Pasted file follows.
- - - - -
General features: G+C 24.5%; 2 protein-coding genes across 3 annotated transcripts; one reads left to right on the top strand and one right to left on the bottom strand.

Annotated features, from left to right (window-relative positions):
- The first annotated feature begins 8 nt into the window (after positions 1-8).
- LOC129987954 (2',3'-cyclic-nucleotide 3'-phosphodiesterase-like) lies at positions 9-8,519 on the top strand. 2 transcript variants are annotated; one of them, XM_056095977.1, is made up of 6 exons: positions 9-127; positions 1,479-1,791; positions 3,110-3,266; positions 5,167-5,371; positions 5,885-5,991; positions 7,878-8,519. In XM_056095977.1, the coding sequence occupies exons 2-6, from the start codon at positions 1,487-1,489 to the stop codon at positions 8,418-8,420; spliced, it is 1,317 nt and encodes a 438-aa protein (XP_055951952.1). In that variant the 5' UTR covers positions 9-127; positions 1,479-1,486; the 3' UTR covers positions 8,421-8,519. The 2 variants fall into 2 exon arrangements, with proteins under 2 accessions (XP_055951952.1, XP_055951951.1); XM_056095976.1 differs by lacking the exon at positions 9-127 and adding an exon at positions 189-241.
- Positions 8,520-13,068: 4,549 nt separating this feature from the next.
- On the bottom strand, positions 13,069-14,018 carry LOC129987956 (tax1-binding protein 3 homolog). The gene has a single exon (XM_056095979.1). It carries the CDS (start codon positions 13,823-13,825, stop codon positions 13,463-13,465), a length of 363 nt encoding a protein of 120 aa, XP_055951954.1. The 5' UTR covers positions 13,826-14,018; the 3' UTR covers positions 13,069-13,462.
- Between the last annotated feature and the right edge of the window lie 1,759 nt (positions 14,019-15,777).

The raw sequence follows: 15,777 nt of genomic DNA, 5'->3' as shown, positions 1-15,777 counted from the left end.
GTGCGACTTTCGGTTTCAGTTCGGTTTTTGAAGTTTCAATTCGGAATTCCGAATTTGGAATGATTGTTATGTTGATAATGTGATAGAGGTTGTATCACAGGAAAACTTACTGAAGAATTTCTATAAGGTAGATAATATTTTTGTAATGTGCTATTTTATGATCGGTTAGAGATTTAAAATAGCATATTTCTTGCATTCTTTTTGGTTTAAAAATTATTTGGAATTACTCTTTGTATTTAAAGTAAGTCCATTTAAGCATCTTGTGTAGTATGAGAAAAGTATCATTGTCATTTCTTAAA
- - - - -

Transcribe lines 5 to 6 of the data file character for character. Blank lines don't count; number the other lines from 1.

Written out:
- Positions 8,520-13,068: 4,549 nt separating this feature from the next.
- On the bottom strand, positions 13,069-14,018 carry LOC129987956 (tax1-binding protein 3 homolog). The gene has a single exon (XM_056095979.1). It carries the CDS (start codon positions 13,823-13,825, stop codon positions 13,463-13,465), a length of 363 nt encoding a protein of 120 aa, XP_055951954.1. The 5' UTR covers positions 13,826-14,018; the 3' UTR covers positions 13,069-13,462.